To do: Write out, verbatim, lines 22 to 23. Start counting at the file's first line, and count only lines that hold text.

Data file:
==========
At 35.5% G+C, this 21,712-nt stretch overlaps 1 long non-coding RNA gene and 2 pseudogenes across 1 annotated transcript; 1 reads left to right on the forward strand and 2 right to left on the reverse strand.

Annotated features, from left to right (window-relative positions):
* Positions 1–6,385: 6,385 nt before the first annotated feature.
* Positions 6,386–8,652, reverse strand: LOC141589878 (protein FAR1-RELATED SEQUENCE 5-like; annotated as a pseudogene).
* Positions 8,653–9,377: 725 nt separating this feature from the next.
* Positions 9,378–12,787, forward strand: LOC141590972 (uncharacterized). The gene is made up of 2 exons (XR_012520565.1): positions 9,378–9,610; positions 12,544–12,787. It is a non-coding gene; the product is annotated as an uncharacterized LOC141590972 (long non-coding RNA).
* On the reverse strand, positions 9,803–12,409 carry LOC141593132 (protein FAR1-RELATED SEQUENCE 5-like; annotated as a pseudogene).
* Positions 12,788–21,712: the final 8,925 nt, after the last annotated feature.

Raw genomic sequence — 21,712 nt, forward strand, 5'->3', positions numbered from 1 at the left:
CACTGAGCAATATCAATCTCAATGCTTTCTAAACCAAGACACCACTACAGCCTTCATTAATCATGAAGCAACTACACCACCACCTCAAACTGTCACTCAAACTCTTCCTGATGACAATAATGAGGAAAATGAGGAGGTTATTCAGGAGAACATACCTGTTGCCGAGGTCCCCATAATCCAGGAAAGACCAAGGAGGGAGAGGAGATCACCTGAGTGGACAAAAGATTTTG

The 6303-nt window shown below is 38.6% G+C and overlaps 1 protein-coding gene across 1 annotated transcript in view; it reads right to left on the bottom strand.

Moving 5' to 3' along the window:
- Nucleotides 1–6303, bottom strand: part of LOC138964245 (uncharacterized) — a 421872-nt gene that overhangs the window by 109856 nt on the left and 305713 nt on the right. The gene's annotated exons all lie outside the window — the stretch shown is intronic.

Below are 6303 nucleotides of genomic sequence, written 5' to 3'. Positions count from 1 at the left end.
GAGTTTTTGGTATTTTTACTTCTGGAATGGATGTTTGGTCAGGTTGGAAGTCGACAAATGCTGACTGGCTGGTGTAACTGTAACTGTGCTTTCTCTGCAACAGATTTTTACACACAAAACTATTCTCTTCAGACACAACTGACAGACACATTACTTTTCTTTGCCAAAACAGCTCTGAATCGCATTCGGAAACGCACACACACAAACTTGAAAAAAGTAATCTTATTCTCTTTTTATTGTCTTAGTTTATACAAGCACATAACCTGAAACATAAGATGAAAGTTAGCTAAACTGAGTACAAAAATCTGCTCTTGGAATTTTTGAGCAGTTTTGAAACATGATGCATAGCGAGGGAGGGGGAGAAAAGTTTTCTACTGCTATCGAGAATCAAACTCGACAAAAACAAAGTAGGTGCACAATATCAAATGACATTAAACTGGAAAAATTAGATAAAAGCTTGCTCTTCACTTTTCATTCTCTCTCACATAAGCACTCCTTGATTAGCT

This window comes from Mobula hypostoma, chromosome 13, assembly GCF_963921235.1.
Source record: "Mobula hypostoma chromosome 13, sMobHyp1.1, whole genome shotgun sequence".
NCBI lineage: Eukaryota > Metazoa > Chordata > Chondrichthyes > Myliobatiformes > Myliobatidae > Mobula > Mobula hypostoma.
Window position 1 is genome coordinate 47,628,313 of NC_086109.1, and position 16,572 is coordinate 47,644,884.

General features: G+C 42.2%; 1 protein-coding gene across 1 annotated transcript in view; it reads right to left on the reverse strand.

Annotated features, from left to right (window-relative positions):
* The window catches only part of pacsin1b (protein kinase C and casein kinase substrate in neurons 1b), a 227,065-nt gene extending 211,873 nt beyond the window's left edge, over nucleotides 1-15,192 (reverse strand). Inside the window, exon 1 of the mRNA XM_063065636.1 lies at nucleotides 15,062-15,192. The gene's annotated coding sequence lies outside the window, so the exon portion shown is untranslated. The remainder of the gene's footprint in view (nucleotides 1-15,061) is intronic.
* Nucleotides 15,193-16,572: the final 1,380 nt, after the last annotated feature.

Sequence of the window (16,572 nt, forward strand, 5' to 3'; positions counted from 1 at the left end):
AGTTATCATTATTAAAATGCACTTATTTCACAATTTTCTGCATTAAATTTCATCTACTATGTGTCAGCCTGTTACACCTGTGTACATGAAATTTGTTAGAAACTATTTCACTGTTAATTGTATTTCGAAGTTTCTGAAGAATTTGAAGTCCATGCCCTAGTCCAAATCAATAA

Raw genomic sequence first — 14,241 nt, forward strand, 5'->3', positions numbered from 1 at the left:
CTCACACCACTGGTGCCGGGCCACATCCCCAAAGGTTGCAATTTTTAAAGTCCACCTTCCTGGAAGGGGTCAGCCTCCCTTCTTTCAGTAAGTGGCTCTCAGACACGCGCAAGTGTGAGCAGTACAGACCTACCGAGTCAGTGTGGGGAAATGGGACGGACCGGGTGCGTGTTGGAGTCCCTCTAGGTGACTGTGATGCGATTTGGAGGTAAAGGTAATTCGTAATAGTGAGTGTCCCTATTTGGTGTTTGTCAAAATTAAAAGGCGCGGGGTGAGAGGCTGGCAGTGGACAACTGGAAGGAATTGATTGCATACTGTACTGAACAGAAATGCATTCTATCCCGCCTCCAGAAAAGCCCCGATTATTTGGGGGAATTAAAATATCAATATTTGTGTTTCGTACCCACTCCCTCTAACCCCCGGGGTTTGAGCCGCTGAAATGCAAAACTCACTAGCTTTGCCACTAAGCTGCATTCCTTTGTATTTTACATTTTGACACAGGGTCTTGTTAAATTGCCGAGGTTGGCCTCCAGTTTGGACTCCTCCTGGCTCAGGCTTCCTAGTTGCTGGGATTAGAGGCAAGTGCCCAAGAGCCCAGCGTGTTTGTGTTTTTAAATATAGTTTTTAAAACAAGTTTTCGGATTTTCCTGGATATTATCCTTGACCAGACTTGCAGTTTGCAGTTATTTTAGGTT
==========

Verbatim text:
* The window catches only part of pacsin1b (protein kinase C and casein kinase substrate in neurons 1b), a 227,065-nt gene extending 211,873 nt beyond the window's left edge, over nucleotides 1-15,192 (reverse strand). Inside the window, exon 1 of the mRNA XM_063065636.1 lies at nucleotides 15,062-15,192. The gene's annotated coding sequence lies outside the window, so the exon portion shown is untranslated. The remainder of the gene's footprint in view (nucleotides 1-15,061) is intronic.
* Nucleotides 15,193-16,572: the final 1,380 nt, after the last annotated feature.